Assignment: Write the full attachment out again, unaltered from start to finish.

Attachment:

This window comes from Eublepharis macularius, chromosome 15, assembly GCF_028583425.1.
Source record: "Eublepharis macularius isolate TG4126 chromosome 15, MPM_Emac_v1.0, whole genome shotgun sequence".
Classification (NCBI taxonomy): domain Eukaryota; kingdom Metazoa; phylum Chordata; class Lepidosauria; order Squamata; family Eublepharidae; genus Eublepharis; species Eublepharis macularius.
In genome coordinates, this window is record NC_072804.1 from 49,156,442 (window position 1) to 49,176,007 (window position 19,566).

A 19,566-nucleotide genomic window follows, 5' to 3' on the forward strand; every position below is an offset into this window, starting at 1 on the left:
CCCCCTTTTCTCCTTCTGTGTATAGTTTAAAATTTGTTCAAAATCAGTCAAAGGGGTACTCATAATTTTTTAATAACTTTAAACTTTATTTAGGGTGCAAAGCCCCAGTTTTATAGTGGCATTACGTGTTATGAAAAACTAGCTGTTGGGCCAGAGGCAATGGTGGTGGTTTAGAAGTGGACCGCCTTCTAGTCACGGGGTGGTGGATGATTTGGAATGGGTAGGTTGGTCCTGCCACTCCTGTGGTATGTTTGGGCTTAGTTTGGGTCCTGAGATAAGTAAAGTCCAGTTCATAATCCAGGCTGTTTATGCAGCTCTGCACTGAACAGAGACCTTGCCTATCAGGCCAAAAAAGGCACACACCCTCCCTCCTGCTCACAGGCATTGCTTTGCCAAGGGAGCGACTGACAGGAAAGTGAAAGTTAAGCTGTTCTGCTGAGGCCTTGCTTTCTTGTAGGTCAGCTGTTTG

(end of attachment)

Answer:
This window comes from Eublepharis macularius, chromosome 15, assembly GCF_028583425.1.
Source record: "Eublepharis macularius isolate TG4126 chromosome 15, MPM_Emac_v1.0, whole genome shotgun sequence".
Classification (NCBI taxonomy): domain Eukaryota; kingdom Metazoa; phylum Chordata; class Lepidosauria; order Squamata; family Eublepharidae; genus Eublepharis; species Eublepharis macularius.
In genome coordinates, this window is record NC_072804.1 from 49,156,442 (window position 1) to 49,176,007 (window position 19,566).

A 19,566-nucleotide genomic window follows, 5' to 3' on the forward strand; every position below is an offset into this window, starting at 1 on the left:
CCCCCTTTTCTCCTTCTGTGTATAGTTTAAAATTTGTTCAAAATCAGTCAAAGGGGTACTCATAATTTTTTAATAACTTTAAACTTTATTTAGGGTGCAAAGCCCCAGTTTTATAGTGGCATTACGTGTTATGAAAAACTAGCTGTTGGGCCAGAGGCAATGGTGGTGGTTTAGAAGTGGACCGCCTTCTAGTCACGGGGTGGTGGATGATTTGGAATGGGTAGGTTGGTCCTGCCACTCCTGTGGTATGTTTGGGCTTAGTTTGGGTCCTGAGATAAGTAAAGTCCAGTTCATAATCCAGGCTGTTTATGCAGCTCTGCACTGAACAGAGACCTTGCCTATCAGGCCAAAAAAGGCACACACCCTCCCTCCTGCTCACAGGCATTGCTTTGCCAAGGGAGCGACTGACAGGAAAGTGAAAGTTAAGCTGTTCTGCTGAGGCCTTGCTTTCTTGTAGGTCAGCTGTTTG